Presentation on theme: "AP Physics C Mrs. Coyle. Electric Flux, The number of electric (flux) field lines which pass through a given cross-sectional area A."— Presentation transcript:
AP Physics C Mrs. Coyle
Electric Flux, The number of electric (flux) field lines which pass through a given cross-sectional area A.
Which has the largest electric flux? Does flux depend on area? Answer: A
Which has the largest electric flux? Does flux depend on direction? Answer:1
The area vector is perpendicular to the surface A and has a magnitude equal to the area A.
Electric Flux Flux is a dot product and therefore a scalar Units: ]= [E]= [A]= area m 2 angle formed between E and the normal to the surface.
When E is perpendicular to the loop? = EA Why?
What if you have a closed surface?
For a closed surface:
Gauss’s Law: the total electric flux through a closed surface is proportional to the enclosed charge. Permittivity of free space: ε 0 = x C 2 / (N m 2 )
Remember: Coulomb’s Law constant, k
Note: the dot product
Notes: The “Gaussian” surface can have any shape. You choose the surface. The flux is positive if more electric field lines go out of the surface and negative if more go in. The flux from a particular charge q in is the same regardless of the shape or size of the surface. If the surface contains no charge, the flux through it is zero. That means that every field line that enters the surface will also exit the surface.
More Notes on Gauss’s Law The normal area vector is taken to point from the inside of the closed surface out. Gauss’s Law is also known as Maxwell’s first equation. Gauss’s Law is second way used to find the electric field. What is the first way you learned?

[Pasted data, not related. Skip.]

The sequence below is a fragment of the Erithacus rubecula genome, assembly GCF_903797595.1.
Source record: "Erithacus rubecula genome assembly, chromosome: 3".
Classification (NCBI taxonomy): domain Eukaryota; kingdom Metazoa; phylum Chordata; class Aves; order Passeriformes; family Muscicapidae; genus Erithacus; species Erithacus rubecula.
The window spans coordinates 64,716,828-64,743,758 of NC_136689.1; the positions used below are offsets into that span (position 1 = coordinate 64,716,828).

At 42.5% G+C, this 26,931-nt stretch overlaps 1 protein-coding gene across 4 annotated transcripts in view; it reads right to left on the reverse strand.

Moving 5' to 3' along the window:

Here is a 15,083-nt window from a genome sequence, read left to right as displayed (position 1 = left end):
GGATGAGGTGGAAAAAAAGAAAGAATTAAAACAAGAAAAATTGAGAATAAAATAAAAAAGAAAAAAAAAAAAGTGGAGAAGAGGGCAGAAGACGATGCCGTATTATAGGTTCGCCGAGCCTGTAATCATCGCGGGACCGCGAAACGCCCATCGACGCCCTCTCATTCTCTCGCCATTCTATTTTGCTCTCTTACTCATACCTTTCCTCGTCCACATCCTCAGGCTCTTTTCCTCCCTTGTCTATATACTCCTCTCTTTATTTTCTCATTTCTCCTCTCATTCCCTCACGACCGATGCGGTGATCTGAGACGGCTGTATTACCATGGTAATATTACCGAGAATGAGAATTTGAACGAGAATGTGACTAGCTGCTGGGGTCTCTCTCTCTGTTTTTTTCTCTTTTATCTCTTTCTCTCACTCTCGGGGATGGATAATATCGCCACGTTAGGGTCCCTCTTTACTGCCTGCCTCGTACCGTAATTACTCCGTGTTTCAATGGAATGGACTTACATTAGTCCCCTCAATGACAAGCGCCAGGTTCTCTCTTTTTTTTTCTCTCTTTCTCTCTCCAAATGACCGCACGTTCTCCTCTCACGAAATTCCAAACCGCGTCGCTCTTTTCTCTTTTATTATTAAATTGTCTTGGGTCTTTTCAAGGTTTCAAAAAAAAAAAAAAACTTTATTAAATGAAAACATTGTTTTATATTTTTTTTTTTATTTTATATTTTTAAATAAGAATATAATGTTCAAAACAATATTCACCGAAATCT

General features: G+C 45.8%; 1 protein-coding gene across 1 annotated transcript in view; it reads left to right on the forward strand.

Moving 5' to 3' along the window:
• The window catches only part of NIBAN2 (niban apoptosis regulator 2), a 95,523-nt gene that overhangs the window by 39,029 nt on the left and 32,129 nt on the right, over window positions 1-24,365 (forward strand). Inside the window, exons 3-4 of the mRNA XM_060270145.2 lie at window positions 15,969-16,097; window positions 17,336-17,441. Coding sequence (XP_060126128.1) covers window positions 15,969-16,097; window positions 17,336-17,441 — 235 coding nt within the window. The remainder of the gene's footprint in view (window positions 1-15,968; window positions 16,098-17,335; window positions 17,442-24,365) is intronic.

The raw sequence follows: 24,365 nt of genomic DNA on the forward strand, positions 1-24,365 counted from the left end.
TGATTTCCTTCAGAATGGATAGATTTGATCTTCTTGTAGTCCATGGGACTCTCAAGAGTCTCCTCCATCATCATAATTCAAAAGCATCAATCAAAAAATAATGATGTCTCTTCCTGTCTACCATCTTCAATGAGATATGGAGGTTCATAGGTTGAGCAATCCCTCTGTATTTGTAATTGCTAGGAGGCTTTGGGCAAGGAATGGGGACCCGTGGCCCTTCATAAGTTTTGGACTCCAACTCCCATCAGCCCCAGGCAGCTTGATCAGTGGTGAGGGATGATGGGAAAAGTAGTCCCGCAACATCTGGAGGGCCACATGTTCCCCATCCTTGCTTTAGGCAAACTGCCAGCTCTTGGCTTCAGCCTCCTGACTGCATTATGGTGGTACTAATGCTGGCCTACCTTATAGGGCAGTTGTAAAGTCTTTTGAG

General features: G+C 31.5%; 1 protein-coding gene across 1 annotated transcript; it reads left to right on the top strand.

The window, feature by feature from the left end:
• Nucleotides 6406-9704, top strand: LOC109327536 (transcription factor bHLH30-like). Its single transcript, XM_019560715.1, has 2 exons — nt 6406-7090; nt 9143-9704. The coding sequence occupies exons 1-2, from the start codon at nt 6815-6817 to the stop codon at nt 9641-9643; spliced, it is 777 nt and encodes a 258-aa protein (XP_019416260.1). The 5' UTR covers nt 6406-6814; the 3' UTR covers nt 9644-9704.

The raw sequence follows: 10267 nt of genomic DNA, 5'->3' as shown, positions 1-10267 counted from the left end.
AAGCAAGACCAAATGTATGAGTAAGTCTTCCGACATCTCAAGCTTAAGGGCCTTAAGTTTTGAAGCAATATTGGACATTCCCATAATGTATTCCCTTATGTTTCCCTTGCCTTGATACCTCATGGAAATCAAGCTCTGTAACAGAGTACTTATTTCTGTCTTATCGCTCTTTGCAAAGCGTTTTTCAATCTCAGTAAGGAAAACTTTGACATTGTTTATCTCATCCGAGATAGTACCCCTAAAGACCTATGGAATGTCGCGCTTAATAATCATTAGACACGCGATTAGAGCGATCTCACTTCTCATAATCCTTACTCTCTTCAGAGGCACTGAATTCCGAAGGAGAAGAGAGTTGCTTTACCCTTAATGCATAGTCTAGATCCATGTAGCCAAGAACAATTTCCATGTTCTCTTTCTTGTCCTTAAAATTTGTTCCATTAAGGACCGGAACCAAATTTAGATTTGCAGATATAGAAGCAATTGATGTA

Problem 1 The Electric Field due to a point charge. Prove E=kq/r 2
What do you think would be your answer for E, if you chose a different Gaussian surface?
Problem 2: Show E= σ /(2 ε 0 ) for a rectangular metal slab positively charged with a uniform surface charge density σ.
Problem 3: Field Due to a Spherically Symmetric Charge Distribution of an Insulator a)Outside the sphere( r>a)
Problem 3: Field Due to a Spherically Symmetric Charge Distribution of an Insulator b)Inside the sphere( r
Problem 3: Field Due to a Spherically Symmetric Charge Distribution (Insulator)
Problem 4: Field Due to a Thin Spherical Shell For r > a, the enclosed charge is Q and E = k e Q / r 2 For r < a, the charge inside the surface is 0 and E = 0
Problem 5: Field due to a Line of Charge
Problem 5: Field Due to a Line of Charge The flux through the ends of the gaussian cylinder is 0. Why? End view